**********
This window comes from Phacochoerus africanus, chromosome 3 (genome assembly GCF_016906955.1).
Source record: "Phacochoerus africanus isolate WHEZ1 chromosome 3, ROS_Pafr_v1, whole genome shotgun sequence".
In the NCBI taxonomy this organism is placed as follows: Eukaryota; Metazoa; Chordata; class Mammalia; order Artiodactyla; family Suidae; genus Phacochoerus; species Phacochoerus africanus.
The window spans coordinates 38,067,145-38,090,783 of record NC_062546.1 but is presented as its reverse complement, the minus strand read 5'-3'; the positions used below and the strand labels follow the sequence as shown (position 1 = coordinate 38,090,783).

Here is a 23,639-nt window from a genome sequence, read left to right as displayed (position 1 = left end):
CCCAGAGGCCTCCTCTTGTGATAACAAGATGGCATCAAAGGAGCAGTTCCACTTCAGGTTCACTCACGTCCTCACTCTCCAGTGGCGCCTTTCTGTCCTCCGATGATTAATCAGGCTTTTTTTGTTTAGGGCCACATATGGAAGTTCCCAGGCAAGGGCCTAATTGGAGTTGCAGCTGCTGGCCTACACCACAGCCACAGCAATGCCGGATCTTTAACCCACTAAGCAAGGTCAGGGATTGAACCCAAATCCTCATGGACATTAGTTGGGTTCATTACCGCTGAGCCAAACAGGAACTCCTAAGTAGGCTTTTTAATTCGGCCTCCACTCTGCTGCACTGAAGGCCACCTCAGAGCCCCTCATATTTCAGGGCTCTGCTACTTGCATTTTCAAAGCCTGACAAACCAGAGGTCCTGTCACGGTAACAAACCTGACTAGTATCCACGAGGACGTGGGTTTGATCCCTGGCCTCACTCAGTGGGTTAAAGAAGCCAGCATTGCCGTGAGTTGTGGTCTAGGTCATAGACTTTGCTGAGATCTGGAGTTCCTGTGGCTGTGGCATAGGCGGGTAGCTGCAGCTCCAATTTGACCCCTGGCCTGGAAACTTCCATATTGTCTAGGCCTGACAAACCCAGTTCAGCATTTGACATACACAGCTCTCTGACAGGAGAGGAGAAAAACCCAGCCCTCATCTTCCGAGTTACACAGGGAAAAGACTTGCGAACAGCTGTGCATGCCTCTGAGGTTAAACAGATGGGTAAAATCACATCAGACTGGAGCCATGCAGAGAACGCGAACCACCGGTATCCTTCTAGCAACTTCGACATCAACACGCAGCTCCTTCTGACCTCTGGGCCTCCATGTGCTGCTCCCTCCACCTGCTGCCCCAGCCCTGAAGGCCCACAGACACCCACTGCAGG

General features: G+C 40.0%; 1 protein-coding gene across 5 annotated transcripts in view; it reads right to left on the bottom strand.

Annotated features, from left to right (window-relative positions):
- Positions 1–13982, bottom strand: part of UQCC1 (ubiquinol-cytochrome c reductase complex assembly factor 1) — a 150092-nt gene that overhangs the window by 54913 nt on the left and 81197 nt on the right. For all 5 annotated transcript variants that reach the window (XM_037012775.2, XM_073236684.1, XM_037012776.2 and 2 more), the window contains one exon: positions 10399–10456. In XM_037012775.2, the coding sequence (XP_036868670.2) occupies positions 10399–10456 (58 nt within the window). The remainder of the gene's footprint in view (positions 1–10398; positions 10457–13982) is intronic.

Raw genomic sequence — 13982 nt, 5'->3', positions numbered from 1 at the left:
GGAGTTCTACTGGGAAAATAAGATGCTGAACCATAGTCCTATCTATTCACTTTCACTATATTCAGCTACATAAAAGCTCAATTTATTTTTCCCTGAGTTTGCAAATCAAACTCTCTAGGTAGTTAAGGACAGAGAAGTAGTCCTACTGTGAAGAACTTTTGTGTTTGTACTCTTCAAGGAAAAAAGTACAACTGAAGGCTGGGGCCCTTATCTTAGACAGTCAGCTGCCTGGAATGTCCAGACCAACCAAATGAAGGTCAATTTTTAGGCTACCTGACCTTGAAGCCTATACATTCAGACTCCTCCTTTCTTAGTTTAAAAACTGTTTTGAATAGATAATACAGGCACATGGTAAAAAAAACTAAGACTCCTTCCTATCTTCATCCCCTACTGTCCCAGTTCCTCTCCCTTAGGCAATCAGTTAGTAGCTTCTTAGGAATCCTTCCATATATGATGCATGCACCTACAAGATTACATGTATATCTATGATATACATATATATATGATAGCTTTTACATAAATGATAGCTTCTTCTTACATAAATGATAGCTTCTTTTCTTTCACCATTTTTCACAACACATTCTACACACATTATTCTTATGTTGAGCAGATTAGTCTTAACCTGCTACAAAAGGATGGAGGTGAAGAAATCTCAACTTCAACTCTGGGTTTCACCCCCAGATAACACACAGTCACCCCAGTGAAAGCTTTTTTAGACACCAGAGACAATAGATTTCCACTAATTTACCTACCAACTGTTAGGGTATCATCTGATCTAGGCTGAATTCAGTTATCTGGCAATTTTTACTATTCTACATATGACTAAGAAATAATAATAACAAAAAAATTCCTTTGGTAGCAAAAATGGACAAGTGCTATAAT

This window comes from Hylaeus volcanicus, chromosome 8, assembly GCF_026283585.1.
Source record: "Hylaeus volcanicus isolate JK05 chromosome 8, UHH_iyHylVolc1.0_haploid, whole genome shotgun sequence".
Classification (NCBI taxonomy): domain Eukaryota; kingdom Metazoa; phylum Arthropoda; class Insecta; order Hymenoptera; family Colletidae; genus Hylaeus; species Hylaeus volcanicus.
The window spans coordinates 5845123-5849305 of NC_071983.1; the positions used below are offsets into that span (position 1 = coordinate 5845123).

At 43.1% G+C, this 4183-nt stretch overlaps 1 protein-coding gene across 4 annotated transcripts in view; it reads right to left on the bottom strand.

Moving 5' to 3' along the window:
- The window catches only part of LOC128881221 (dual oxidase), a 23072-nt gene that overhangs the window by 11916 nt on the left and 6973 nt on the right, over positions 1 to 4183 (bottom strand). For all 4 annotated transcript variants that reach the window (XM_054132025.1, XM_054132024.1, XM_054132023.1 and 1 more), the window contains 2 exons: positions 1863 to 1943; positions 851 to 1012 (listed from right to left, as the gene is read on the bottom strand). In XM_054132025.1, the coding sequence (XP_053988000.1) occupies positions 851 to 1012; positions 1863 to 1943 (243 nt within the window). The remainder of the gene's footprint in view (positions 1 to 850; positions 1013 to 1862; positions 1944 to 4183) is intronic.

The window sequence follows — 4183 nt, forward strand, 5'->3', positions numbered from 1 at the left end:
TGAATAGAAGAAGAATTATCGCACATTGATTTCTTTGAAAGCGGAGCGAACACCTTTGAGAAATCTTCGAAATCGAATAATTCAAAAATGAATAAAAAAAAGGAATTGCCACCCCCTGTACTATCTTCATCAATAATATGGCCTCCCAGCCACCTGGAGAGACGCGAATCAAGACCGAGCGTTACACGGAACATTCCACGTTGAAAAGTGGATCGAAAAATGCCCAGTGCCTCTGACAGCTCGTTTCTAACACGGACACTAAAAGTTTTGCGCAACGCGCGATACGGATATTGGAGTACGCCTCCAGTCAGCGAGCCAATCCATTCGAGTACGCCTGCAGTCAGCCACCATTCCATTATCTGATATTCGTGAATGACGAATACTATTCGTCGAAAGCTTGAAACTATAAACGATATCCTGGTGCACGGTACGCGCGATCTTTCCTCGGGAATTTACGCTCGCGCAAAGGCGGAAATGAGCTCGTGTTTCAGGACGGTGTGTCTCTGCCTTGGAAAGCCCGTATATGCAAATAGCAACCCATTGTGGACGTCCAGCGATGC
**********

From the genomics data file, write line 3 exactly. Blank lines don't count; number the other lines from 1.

In the NCBI taxonomy this organism is placed as follows: Eukaryota; Metazoa; Chordata; class Mammalia; order Artiodactyla; family Suidae; genus Phacochoerus; species Phacochoerus africanus.